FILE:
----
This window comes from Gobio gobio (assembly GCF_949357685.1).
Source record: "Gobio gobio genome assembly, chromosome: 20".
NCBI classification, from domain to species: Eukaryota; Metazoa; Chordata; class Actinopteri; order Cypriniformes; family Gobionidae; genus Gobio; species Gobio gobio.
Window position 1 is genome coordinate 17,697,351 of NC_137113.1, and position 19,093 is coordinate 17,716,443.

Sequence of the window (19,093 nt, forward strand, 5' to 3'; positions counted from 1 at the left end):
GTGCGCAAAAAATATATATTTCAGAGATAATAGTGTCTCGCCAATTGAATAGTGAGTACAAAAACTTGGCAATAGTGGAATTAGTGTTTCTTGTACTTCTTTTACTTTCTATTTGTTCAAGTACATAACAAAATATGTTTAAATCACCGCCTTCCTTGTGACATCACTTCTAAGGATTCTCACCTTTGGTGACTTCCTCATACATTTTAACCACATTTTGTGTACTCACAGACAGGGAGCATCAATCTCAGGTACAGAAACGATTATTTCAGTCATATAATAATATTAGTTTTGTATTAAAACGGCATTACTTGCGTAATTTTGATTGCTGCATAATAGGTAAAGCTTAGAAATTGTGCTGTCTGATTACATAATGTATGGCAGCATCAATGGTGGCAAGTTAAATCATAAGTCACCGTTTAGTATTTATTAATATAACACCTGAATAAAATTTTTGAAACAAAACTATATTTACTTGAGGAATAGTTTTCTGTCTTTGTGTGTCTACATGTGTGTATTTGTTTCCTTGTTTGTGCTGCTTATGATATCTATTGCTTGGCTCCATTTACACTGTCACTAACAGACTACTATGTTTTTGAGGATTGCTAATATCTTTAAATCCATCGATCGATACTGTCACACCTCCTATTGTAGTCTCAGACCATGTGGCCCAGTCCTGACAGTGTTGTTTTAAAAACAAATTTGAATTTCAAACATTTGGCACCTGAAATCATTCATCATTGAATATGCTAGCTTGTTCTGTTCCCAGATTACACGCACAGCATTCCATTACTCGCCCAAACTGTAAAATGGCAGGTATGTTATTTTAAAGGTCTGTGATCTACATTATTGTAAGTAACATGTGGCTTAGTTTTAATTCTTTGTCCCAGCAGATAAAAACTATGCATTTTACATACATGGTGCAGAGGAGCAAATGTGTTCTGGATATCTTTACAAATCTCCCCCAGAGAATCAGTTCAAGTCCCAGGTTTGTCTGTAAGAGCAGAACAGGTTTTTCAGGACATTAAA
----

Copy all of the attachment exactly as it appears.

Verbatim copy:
This window comes from Gobio gobio (assembly GCF_949357685.1).
Source record: "Gobio gobio genome assembly, chromosome: 20".
NCBI classification, from domain to species: Eukaryota; Metazoa; Chordata; class Actinopteri; order Cypriniformes; family Gobionidae; genus Gobio; species Gobio gobio.
Window position 1 is genome coordinate 17,697,351 of NC_137113.1, and position 19,093 is coordinate 17,716,443.

Sequence of the window (19,093 nt, forward strand, 5' to 3'; positions counted from 1 at the left end):
GTGCGCAAAAAATATATATTTCAGAGATAATAGTGTCTCGCCAATTGAATAGTGAGTACAAAAACTTGGCAATAGTGGAATTAGTGTTTCTTGTACTTCTTTTACTTTCTATTTGTTCAAGTACATAACAAAATATGTTTAAATCACCGCCTTCCTTGTGACATCACTTCTAAGGATTCTCACCTTTGGTGACTTCCTCATACATTTTAACCACATTTTGTGTACTCACAGACAGGGAGCATCAATCTCAGGTACAGAAACGATTATTTCAGTCATATAATAATATTAGTTTTGTATTAAAACGGCATTACTTGCGTAATTTTGATTGCTGCATAATAGGTAAAGCTTAGAAATTGTGCTGTCTGATTACATAATGTATGGCAGCATCAATGGTGGCAAGTTAAATCATAAGTCACCGTTTAGTATTTATTAATATAACACCTGAATAAAATTTTTGAAACAAAACTATATTTACTTGAGGAATAGTTTTCTGTCTTTGTGTGTCTACATGTGTGTATTTGTTTCCTTGTTTGTGCTGCTTATGATATCTATTGCTTGGCTCCATTTACACTGTCACTAACAGACTACTATGTTTTTGAGGATTGCTAATATCTTTAAATCCATCGATCGATACTGTCACACCTCCTATTGTAGTCTCAGACCATGTGGCCCAGTCCTGACAGTGTTGTTTTAAAAACAAATTTGAATTTCAAACATTTGGCACCTGAAATCATTCATCATTGAATATGCTAGCTTGTTCTGTTCCCAGATTACACGCACAGCATTCCATTACTCGCCCAAACTGTAAAATGGCAGGTATGTTATTTTAAAGGTCTGTGATCTACATTATTGTAAGTAACATGTGGCTTAGTTTTAATTCTTTGTCCCAGCAGATAAAAACTATGCATTTTACATACATGGTGCAGAGGAGCAAATGTGTTCTGGATATCTTTACAAATCTCCCCCAGAGAATCAGTTCAAGTCCCAGGTTTGTCTGTAAGAGCAGAACAGGTTTTTCAGGACATTAAA